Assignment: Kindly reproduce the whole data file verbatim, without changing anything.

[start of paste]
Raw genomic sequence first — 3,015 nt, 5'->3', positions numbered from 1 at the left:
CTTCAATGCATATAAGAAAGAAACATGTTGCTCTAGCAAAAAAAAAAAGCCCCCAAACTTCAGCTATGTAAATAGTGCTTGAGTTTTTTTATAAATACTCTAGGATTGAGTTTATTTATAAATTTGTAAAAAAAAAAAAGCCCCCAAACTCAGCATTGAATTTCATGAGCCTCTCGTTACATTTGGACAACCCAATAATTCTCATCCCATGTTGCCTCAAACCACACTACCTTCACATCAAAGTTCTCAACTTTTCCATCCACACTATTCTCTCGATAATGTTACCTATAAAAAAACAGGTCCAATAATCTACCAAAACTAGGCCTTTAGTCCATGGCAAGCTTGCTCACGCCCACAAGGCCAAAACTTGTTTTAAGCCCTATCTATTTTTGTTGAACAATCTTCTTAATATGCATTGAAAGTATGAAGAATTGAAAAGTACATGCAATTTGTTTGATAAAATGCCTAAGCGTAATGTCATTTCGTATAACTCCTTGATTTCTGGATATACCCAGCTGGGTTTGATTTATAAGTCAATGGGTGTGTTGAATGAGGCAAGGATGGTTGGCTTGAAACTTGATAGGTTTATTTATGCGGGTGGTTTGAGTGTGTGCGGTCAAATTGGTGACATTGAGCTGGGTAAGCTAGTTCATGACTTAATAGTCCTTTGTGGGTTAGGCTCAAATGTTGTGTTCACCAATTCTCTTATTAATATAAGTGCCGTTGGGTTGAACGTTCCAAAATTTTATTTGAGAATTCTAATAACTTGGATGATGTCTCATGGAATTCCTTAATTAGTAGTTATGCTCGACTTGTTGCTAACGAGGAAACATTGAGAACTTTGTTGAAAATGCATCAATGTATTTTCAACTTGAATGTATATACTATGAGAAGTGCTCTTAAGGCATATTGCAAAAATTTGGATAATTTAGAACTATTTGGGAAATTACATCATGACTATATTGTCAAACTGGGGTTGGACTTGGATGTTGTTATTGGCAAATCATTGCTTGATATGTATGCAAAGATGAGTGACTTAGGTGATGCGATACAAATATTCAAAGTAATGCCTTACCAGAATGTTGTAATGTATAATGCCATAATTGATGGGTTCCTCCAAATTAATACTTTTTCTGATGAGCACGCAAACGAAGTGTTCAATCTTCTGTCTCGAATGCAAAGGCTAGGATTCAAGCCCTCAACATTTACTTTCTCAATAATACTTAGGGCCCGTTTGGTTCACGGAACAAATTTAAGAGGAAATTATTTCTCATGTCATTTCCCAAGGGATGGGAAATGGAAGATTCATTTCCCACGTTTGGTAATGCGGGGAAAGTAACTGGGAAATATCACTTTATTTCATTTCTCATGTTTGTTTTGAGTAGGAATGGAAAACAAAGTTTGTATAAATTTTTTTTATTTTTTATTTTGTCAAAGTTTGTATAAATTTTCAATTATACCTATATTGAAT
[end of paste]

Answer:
Raw genomic sequence first — 3,015 nt, 5'->3', positions numbered from 1 at the left:
CTTCAATGCATATAAGAAAGAAACATGTTGCTCTAGCAAAAAAAAAAAGCCCCCAAACTTCAGCTATGTAAATAGTGCTTGAGTTTTTTTATAAATACTCTAGGATTGAGTTTATTTATAAATTTGTAAAAAAAAAAAAGCCCCCAAACTCAGCATTGAATTTCATGAGCCTCTCGTTACATTTGGACAACCCAATAATTCTCATCCCATGTTGCCTCAAACCACACTACCTTCACATCAAAGTTCTCAACTTTTCCATCCACACTATTCTCTCGATAATGTTACCTATAAAAAAACAGGTCCAATAATCTACCAAAACTAGGCCTTTAGTCCATGGCAAGCTTGCTCACGCCCACAAGGCCAAAACTTGTTTTAAGCCCTATCTATTTTTGTTGAACAATCTTCTTAATATGCATTGAAAGTATGAAGAATTGAAAAGTACATGCAATTTGTTTGATAAAATGCCTAAGCGTAATGTCATTTCGTATAACTCCTTGATTTCTGGATATACCCAGCTGGGTTTGATTTATAAGTCAATGGGTGTGTTGAATGAGGCAAGGATGGTTGGCTTGAAACTTGATAGGTTTATTTATGCGGGTGGTTTGAGTGTGTGCGGTCAAATTGGTGACATTGAGCTGGGTAAGCTAGTTCATGACTTAATAGTCCTTTGTGGGTTAGGCTCAAATGTTGTGTTCACCAATTCTCTTATTAATATAAGTGCCGTTGGGTTGAACGTTCCAAAATTTTATTTGAGAATTCTAATAACTTGGATGATGTCTCATGGAATTCCTTAATTAGTAGTTATGCTCGACTTGTTGCTAACGAGGAAACATTGAGAACTTTGTTGAAAATGCATCAATGTATTTTCAACTTGAATGTATATACTATGAGAAGTGCTCTTAAGGCATATTGCAAAAATTTGGATAATTTAGAACTATTTGGGAAATTACATCATGACTATATTGTCAAACTGGGGTTGGACTTGGATGTTGTTATTGGCAAATCATTGCTTGATATGTATGCAAAGATGAGTGACTTAGGTGATGCGATACAAATATTCAAAGTAATGCCTTACCAGAATGTTGTAATGTATAATGCCATAATTGATGGGTTCCTCCAAATTAATACTTTTTCTGATGAGCACGCAAACGAAGTGTTCAATCTTCTGTCTCGAATGCAAAGGCTAGGATTCAAGCCCTCAACATTTACTTTCTCAATAATACTTAGGGCCCGTTTGGTTCACGGAACAAATTTAAGAGGAAATTATTTCTCATGTCATTTCCCAAGGGATGGGAAATGGAAGATTCATTTCCCACGTTTGGTAATGCGGGGAAAGTAACTGGGAAATATCACTTTATTTCATTTCTCATGTTTGTTTTGAGTAGGAATGGAAAACAAAGTTTGTATAAATTTTTTTTATTTTTTATTTTGTCAAAGTTTGTATAAATTTTCAATTATACCTATATTGAAT